H.R. 6697 (112th): Consumer Bounty Act

Introduced:
Dec 20, 2012 (112th Congress, 2011–2013)
Status:
Died (Referred to Committee) in a previous session of Congress

This bill was introduced on December 20, 2012, in a previous session of Congress, but was not enacted.

Introduced
Dec 20, 2012
 
Sponsor
Dennis Kucinich
Representative for Ohio's 10th congressional district
Party
Democrat
Text
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Last Updated
Dec 20, 2012
Length
9 pages
 
Full Title

To amend the citizen suit provisions in several statutes to impose an additional award to prevailing plaintiffs.

Summary

No summaries available.

 
Cosponsors
none
Committees

House Energy and Commerce

House Natural Resources

Energy and Mineral Resources

Fisheries, Wildlife, Oceans and Insular Affairs

House Judiciary

House Transportation and Infrastructure

The committee chair determines whether a bill will move past the committee stage.

 
Primary Source

THOMAS.gov (The Library of Congress)

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Notes

H.R. stands for House of Representatives bill.

A bill must be passed by both the House and Senate in identical form and then be signed by the president to become law.

The bill’s title was written by its sponsor.

GovTrack’s Bill Summary

We don’t have a summary available yet.

Library of Congress Summary

The summary below was written by the Congressional Research Service, which is a nonpartisan division of the Library of Congress.


12/20/2012--Introduced.
Consumer Bounty Act - Directs courts to require defendants to pay a minimum of $10,000 to prevailing plaintiffs in civil actions brought under specified citizen suit provisions of:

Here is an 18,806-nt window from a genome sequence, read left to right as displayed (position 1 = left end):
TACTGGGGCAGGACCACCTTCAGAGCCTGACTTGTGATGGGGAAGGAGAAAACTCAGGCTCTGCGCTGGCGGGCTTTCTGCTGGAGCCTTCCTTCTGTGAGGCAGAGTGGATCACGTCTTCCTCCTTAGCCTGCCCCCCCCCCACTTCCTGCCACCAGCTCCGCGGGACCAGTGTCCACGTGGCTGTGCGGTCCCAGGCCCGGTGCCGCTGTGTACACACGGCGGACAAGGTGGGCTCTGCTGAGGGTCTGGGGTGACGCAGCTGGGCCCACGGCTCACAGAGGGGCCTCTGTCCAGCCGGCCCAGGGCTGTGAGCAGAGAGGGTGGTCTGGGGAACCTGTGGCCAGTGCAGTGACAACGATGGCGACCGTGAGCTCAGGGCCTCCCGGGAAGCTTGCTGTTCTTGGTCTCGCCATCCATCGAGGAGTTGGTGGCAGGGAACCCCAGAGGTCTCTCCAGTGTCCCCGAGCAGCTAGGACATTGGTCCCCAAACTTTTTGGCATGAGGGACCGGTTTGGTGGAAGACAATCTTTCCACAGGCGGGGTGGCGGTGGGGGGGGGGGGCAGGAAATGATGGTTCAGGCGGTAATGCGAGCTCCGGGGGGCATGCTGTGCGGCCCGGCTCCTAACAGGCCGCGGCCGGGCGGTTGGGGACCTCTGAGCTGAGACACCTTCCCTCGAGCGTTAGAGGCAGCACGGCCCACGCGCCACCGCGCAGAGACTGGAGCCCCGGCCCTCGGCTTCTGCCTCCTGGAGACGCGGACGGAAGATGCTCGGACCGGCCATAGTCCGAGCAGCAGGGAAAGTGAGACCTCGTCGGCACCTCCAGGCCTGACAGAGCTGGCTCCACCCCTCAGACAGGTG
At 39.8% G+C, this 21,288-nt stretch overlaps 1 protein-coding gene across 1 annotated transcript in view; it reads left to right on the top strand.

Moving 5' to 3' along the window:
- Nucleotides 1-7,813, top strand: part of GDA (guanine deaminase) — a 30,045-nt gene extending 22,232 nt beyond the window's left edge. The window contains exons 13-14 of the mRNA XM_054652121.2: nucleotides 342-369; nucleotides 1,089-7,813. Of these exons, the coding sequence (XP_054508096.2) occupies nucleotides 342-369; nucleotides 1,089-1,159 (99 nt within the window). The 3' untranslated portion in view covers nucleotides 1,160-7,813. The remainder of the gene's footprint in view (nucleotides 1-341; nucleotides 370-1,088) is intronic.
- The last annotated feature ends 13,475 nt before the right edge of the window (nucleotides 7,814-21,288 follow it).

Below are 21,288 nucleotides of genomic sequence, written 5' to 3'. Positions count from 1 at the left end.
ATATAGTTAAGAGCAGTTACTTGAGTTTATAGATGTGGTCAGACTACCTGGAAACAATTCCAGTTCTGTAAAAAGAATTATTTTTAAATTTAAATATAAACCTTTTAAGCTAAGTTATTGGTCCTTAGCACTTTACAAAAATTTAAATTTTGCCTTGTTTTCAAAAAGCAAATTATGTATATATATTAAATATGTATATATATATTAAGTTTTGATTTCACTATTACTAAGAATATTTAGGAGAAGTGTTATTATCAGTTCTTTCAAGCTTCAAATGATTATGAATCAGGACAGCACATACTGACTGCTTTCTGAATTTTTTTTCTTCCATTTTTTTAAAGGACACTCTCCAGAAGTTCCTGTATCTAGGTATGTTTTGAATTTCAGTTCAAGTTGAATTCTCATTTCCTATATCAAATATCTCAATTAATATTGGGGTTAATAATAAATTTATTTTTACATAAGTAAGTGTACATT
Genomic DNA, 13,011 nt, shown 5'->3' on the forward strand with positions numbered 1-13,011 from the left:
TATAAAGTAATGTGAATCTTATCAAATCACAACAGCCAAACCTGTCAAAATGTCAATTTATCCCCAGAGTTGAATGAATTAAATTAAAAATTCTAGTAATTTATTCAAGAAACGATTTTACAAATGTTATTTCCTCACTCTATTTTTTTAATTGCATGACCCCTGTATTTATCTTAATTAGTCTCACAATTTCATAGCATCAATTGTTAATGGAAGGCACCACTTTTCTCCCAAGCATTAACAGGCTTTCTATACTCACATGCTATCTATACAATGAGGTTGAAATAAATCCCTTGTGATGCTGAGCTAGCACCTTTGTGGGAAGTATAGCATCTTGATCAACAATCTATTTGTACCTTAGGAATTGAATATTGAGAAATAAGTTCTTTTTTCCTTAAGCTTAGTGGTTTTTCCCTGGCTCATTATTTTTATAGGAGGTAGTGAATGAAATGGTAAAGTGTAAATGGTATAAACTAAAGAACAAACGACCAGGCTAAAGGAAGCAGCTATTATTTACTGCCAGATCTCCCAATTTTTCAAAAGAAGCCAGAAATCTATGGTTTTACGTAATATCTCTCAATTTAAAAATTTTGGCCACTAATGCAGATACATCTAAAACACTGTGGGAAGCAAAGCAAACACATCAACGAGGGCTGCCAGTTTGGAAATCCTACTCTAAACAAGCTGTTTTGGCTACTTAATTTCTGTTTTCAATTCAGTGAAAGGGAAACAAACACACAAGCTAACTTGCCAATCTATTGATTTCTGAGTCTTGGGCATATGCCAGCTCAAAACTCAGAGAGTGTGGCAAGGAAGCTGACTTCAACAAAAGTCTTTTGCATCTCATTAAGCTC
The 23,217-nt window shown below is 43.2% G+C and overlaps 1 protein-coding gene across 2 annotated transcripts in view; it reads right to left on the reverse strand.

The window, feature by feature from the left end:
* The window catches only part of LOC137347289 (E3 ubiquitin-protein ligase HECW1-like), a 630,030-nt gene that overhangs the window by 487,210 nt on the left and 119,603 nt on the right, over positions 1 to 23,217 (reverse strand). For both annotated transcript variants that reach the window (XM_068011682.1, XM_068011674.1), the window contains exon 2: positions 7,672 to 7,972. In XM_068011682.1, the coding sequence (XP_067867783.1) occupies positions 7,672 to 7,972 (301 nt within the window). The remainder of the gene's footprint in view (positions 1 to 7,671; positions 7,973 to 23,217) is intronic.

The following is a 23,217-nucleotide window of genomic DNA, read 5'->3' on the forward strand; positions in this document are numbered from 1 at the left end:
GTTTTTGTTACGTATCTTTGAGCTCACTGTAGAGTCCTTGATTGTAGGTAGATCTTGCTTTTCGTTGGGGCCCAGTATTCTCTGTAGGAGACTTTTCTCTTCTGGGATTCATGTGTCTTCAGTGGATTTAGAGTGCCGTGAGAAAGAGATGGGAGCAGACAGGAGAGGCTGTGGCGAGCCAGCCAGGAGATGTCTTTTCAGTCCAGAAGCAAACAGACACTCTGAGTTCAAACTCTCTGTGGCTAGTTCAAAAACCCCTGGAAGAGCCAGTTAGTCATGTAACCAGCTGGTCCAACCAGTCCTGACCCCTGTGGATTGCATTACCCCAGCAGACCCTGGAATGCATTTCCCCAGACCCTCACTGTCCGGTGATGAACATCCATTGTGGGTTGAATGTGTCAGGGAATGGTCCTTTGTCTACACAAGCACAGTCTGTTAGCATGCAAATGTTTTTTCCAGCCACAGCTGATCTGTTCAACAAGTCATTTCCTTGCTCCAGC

(1) the Toxic Substances Control Act (TSCA);
(2) the Surface Mining Control and Reclamation Act of 1977;
(3) the Federal Water Pollution Control Act (commonly known as the Clean Water Act);
(4) the Safe Drinking Water Act;
(5) the Marine Protection, Research, and Sanctuaries Act of 1972;
(6) the Noise Control Act of 1972;
(7) the Energy Policy and Conservation Act;
(8) the Solid Waste Disposal Act;
(9) the Clean Air Act;
(10) the Comprehensive Environmental Response, Compensation, and Liability Act of 1980 (CERCLA);
(11) the Powerplant and Industrial Fuel Use Act of 1978;
(12) the Emergency Planning and Community Right-To-Know Act of 1986;
(13) the Outer Continental Shelf Lands Act; and
(14) pipeline safety laws.
Makes multiple defendants in such actions jointly and severally liable.

House Republican Conference Summary

The summary below was written by the House Republican Conference, which is the caucus of Republicans in the House of Representatives.


No summary available.

House Democratic Caucus Summary

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